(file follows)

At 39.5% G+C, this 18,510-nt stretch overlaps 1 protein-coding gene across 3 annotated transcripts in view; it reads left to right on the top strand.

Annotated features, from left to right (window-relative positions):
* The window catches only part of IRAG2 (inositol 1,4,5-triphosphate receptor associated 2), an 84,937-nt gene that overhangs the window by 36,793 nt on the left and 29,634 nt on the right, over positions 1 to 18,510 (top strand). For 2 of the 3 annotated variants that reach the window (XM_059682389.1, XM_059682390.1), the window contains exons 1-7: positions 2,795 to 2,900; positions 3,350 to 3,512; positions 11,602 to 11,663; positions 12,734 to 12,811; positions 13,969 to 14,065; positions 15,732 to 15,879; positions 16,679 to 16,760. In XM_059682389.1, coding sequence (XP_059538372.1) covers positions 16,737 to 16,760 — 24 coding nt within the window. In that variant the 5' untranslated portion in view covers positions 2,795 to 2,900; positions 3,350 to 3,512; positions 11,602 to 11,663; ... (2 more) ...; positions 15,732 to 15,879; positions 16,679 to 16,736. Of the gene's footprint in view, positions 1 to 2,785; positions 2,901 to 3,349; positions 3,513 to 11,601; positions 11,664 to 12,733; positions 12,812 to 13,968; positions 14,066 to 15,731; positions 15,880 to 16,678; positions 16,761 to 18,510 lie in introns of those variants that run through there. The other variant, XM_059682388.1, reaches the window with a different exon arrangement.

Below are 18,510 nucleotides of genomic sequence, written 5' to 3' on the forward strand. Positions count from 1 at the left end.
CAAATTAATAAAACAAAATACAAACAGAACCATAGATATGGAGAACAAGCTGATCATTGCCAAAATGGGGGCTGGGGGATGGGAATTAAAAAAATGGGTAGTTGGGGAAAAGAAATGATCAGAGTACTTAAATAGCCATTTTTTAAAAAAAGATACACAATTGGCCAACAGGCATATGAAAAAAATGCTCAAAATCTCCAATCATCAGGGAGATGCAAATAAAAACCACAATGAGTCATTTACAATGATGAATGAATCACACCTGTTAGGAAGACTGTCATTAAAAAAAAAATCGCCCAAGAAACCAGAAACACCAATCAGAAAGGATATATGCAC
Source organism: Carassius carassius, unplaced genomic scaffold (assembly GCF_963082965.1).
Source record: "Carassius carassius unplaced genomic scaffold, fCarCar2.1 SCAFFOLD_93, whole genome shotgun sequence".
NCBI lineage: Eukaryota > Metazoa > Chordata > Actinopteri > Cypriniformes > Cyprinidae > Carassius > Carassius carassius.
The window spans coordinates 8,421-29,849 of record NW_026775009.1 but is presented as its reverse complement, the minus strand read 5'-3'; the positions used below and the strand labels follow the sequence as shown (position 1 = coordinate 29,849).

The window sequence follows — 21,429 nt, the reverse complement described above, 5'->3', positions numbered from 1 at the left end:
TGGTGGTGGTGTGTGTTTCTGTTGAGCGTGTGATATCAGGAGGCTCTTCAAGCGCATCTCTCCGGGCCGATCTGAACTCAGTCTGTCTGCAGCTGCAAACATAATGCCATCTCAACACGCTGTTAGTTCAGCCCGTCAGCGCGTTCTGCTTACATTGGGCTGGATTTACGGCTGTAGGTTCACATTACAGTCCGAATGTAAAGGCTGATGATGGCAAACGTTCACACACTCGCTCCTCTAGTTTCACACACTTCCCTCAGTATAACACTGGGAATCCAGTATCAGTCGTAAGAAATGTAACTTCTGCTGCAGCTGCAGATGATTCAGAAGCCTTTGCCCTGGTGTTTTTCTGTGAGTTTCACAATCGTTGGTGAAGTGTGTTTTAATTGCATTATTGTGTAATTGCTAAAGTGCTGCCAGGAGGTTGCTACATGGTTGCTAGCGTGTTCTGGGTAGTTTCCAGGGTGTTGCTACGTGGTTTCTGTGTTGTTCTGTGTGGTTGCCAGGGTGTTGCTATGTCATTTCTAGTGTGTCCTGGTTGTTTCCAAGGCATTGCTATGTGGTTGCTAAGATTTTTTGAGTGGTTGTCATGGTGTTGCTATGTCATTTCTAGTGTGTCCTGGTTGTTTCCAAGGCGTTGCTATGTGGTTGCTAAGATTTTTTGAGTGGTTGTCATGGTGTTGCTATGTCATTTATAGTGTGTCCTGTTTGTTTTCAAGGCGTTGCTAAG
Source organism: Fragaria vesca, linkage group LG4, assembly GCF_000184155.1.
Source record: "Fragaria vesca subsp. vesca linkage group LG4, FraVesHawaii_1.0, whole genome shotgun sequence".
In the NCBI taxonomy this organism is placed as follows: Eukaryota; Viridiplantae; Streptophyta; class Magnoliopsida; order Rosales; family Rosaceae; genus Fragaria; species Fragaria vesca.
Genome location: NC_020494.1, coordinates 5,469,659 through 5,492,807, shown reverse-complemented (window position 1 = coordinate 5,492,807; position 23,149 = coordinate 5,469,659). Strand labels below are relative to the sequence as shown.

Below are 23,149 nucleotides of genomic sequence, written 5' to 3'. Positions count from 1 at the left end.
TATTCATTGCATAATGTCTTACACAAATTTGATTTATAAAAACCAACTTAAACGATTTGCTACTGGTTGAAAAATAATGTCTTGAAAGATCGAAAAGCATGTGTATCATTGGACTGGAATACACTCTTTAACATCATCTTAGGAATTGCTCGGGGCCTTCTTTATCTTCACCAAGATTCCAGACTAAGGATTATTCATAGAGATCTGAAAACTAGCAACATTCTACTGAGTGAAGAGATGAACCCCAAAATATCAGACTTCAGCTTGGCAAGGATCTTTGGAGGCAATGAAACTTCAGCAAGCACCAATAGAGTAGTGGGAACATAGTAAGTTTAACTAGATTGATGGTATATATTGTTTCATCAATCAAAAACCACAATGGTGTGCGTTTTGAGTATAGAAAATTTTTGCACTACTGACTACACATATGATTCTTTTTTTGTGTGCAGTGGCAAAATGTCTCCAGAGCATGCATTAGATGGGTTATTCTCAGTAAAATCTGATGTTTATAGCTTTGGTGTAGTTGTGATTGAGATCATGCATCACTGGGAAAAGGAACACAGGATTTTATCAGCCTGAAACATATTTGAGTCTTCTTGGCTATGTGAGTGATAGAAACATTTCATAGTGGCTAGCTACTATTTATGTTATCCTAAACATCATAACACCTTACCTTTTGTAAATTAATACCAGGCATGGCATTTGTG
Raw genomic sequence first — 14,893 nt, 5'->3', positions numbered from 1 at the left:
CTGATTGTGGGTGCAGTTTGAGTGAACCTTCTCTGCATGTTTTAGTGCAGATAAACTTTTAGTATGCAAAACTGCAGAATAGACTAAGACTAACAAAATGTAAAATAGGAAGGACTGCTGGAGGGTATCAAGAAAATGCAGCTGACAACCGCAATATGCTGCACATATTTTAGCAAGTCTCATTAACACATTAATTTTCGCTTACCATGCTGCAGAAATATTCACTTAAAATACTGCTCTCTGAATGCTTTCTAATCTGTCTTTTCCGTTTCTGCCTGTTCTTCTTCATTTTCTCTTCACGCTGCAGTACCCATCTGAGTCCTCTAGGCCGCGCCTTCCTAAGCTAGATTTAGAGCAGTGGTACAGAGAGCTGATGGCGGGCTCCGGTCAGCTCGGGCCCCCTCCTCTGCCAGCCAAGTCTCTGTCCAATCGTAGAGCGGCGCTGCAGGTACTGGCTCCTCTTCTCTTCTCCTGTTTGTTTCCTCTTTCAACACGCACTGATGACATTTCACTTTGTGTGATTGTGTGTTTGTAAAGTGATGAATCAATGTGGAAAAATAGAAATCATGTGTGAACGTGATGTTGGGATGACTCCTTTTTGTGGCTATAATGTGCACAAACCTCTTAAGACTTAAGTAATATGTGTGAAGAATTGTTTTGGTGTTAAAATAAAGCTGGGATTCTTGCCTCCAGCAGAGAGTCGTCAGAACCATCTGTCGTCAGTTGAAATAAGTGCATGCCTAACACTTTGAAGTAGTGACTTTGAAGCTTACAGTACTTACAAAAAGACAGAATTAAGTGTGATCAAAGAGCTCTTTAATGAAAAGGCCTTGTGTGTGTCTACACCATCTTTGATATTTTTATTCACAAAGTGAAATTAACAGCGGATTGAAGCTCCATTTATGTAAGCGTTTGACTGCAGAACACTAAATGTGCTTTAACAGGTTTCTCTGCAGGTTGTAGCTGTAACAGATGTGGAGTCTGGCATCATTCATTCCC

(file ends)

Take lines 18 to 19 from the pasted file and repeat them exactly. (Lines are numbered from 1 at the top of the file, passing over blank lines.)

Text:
Raw genomic sequence first — 14,893 nt, 5'->3', positions numbered from 1 at the left:
CTGATTGTGGGTGCAGTTTGAGTGAACCTTCTCTGCATGTTTTAGTGCAGATAAACTTTTAGTATGCAAAACTGCAGAATAGACTAAGACTAACAAAATGTAAAATAGGAAGGACTGCTGGAGGGTATCAAGAAAATGCAGCTGACAACCGCAATATGCTGCACATATTTTAGCAAGTCTCATTAACACATTAATTTTCGCTTACCATGCTGCAGAAATATTCACTTAAAATACTGCTCTCTGAATGCTTTCTAATCTGTCTTTTCCGTTTCTGCCTGTTCTTCTTCATTTTCTCTTCACGCTGCAGTACCCATCTGAGTCCTCTAGGCCGCGCCTTCCTAAGCTAGATTTAGAGCAGTGGTACAGAGAGCTGATGGCGGGCTCCGGTCAGCTCGGGCCCCCTCCTCTGCCAGCCAAGTCTCTGTCCAATCGTAGAGCGGCGCTGCAGGTACTGGCTCCTCTTCTCTTCTCCTGTTTGTTTCCTCTTTCAACACGCACTGATGACATTTCACTTTGTGTGATTGTGTGTTTGTAAAGTGATGAATCAATGTGGAAAAATAGAAATCATGTGTGAACGTGATGTTGGGATGACTCCTTTTTGTGGCTATAATGTGCACAAACCTCTTAAGACTTAAGTAATATGTGTGAAGAATTGTTTTGGTGTTAAAATAAAGCTGGGATTCTTGCCTCCAGCAGAGAGTCGTCAGAACCATCTGTCGTCAGTTGAAATAAGTGCATGCCTAACACTTTGAAGTAGTGACTTTGAAGCTTACAGTACTTACAAAAAGACAGAATTAAGTGTGATCAAAGAGCTCTTTAATGAAAAGGCCTTGTGTGTGTCTACACCATCTTTGATATTTTTATTCACAAAGTGAAATTAACAGCGGATTGAAGCTCCATTTATGTAAGCGTTTGACTGCAGAACACTAAATGTGCTTTAACAGGTTTCTCTGCAGGTTGTAGCTGTAACAGATGTGGAGTCTGGCATCATTCATTCCC